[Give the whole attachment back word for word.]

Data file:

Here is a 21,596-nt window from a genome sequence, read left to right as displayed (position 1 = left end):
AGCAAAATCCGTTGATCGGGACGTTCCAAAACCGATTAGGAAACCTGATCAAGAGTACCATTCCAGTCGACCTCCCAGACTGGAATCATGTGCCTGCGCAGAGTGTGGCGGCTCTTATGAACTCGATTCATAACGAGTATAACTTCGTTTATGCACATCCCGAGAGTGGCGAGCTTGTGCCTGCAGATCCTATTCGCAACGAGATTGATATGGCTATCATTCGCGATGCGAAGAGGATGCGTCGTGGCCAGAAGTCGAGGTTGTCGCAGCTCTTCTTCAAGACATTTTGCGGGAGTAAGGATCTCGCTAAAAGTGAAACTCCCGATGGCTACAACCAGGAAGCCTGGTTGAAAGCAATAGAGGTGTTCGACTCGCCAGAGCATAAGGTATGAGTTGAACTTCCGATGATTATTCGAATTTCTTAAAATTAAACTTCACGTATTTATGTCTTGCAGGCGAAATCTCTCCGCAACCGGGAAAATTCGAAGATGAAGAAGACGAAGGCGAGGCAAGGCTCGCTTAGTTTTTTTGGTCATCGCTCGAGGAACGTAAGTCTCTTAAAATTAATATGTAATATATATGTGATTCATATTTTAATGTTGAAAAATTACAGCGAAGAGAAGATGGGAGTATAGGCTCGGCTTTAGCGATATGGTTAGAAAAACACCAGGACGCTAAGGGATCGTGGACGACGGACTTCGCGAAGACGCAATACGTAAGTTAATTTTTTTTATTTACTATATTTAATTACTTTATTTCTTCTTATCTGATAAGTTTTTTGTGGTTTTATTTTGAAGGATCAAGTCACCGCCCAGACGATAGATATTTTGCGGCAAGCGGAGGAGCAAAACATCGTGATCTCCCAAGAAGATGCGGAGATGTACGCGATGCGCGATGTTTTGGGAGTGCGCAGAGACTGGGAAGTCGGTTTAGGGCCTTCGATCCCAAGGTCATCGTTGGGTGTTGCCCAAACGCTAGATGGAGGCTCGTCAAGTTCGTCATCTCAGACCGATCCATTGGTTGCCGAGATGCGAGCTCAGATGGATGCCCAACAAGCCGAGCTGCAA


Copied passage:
Here is a 21,596-nt window from a genome sequence, read left to right as displayed (position 1 = left end):
AGCAAAATCCGTTGATCGGGACGTTCCAAAACCGATTAGGAAACCTGATCAAGAGTACCATTCCAGTCGACCTCCCAGACTGGAATCATGTGCCTGCGCAGAGTGTGGCGGCTCTTATGAACTCGATTCATAACGAGTATAACTTCGTTTATGCACATCCCGAGAGTGGCGAGCTTGTGCCTGCAGATCCTATTCGCAACGAGATTGATATGGCTATCATTCGCGATGCGAAGAGGATGCGTCGTGGCCAGAAGTCGAGGTTGTCGCAGCTCTTCTTCAAGACATTTTGCGGGAGTAAGGATCTCGCTAAAAGTGAAACTCCCGATGGCTACAACCAGGAAGCCTGGTTGAAAGCAATAGAGGTGTTCGACTCGCCAGAGCATAAGGTATGAGTTGAACTTCCGATGATTATTCGAATTTCTTAAAATTAAACTTCACGTATTTATGTCTTGCAGGCGAAATCTCTCCGCAACCGGGAAAATTCGAAGATGAAGAAGACGAAGGCGAGGCAAGGCTCGCTTAGTTTTTTTGGTCATCGCTCGAGGAACGTAAGTCTCTTAAAATTAATATGTAATATATATGTGATTCATATTTTAATGTTGAAAAATTACAGCGAAGAGAAGATGGGAGTATAGGCTCGGCTTTAGCGATATGGTTAGAAAAACACCAGGACGCTAAGGGATCGTGGACGACGGACTTCGCGAAGACGCAATACGTAAGTTAATTTTTTTTATTTACTATATTTAATTACTTTATTTCTTCTTATCTGATAAGTTTTTTGTGGTTTTATTTTGAAGGATCAAGTCACCGCCCAGACGATAGATATTTTGCGGCAAGCGGAGGAGCAAAACATCGTGATCTCCCAAGAAGATGCGGAGATGTACGCGATGCGCGATGTTTTGGGAGTGCGCAGAGACTGGGAAGTCGGTTTAGGGCCTTCGATCCCAAGGTCATCGTTGGGTGTTGCCCAAACGCTAGATGGAGGCTCGTCAAGTTCGTCATCTCAGACCGATCCATTGGTTGCCGAGATGCGAGCTCAGATGGATGCCCAACAAGCCGAGCTGCAA